Photography Section News Spring 2016
The Photography Section was launched in November 2014. New members were initially drawn from participants in the well-attended public workshops offered as part of the Archisle contemporary photography programme hosted by the Société Jersiaise Photographic Archive. Archisle’s brief, to examine and develop contemporary photography in Jersey, continues to succeed in attracting a diverse range of participants from all segments of the Island’s community. It is encouraging to see the extent to which a passionate interest in photography exists in Jersey, one that crosses the boundaries of age, gender, ethnicity and socio-economic status. The Photography Section was launched to build on this strength, and has welcomed photographers of all kinds, as well as people who are simply interested in discussing still and moving images in a friendly environment. The section meets every other month, and also organises photography walks in the increasingly rare periods when the Island is not being lashed with rain or battered by storms. All are welcome.
It is appropriate that photography should welcome diverse participation, as its vitality as an art form comes in part from the extent to which it is now accessible to virtually anybody. Early on, the group agreed that it was important to welcome people who, although they take photographs, might not view themselves as ‘photographers’. Photographers are not just professionals, people who have invested in expensive equipment, or those who have been lucky enough to study the subject at school or university. Photography is much more than formal portraiture or painstakingly composed landscape subjects. It is a practice that is carried out every day by people in the Island, often without conscious consideration of aesthetics or any tradition of artistic production. The challenge of identifying work of interest within this constant stream of images is unique to photography and the criteria for what makes an image good or of value is a subject of continuous and lively debate.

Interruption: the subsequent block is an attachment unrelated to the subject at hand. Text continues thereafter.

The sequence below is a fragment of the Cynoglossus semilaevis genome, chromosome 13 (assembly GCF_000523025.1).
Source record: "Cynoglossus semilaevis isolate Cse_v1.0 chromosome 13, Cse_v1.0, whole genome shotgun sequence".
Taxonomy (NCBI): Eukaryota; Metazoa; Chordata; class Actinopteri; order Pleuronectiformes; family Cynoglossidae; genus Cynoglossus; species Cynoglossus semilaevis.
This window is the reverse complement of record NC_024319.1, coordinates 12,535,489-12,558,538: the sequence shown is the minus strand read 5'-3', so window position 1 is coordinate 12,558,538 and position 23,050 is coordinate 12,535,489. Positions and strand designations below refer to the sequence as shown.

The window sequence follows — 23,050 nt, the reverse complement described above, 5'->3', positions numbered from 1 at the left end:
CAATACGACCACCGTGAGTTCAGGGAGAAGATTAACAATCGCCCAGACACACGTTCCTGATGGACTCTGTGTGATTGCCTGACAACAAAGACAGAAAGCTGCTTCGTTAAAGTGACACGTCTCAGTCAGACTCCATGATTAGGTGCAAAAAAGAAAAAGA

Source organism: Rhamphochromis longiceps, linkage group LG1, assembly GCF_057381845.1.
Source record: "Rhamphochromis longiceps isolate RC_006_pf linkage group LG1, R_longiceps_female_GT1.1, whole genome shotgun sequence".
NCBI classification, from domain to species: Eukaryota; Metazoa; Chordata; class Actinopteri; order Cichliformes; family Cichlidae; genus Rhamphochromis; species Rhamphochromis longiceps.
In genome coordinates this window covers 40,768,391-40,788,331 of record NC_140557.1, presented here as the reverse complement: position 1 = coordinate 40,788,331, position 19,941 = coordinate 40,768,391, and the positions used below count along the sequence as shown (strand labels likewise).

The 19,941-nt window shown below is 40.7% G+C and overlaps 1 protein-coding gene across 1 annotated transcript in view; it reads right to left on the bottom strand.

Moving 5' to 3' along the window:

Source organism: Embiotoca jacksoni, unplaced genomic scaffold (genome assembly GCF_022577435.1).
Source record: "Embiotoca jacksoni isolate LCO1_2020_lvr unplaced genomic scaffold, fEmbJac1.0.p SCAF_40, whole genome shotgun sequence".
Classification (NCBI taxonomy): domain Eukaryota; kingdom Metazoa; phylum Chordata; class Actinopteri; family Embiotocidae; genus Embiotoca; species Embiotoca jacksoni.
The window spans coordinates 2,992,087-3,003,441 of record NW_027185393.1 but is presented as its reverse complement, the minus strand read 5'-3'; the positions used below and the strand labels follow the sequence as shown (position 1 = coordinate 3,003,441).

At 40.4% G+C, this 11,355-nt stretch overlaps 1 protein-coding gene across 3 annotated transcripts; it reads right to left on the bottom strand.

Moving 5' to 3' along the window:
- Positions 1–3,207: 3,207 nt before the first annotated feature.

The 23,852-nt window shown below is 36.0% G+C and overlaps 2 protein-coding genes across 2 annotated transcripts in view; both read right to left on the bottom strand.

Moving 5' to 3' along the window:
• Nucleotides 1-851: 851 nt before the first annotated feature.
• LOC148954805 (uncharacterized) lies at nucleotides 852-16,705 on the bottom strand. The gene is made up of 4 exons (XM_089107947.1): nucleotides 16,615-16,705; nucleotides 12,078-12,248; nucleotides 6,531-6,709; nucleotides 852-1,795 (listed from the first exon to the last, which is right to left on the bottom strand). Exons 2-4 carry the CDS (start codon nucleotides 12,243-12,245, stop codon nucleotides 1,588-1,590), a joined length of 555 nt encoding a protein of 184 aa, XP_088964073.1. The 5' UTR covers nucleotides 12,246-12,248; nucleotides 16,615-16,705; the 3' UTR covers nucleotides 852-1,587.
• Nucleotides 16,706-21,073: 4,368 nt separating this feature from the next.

Section members focus on the production and criticism of contemporary photography, however, research into the history of photography is also encouraged and complementary to current practice. It is hoped that the work of Section Members will enable historians to draw upon a record of Jersey life documenting a multiplicity of visual subjects in the future. Photography in Jersey has more to offer than images of La Caumine à Marie Best, St Ouen or Corbière Lighthouse at sunset, however undeniably pretty those things are.
Although the Section has a strong interest in discussing the work of external photographers, a key aim is to provide a forum for members to discuss their own images and to receive feedback on work in progress. At our July meeting, the Section benefited from a detailed explanation from Martin Toft and Gareth Syvret of the work behind Atlantus, a project which explores connections between the American State of New Jersey and its smaller namesake. In December, Phil Coleborn’s image (illustrated) was chosen for discussion by the BBC Radio 4 Programme, iPM. You can listen to Phil discussing the image at http://www.bbc.co.uk/programmes/p03cj6cq. One of our younger members, Tom Le Ruez, has launched Not For Profit Prints, a website selling his images with all funds raised going to charities working on the refugee crisis in Europe. Tom’s site can be found at http://notforprofitprints.tumblr.com. Over the coming months, Fenby Miskin will be setting up a portrait studio in a number of public buildings in Jersey. Following on from a successful project at Jersey Library on World Book Day on 3 March, Fenby will be manning his studio at Fort Regent on a number of dates during 2016.
Gareth Syvret – Chairman
William Lakeman – Secretary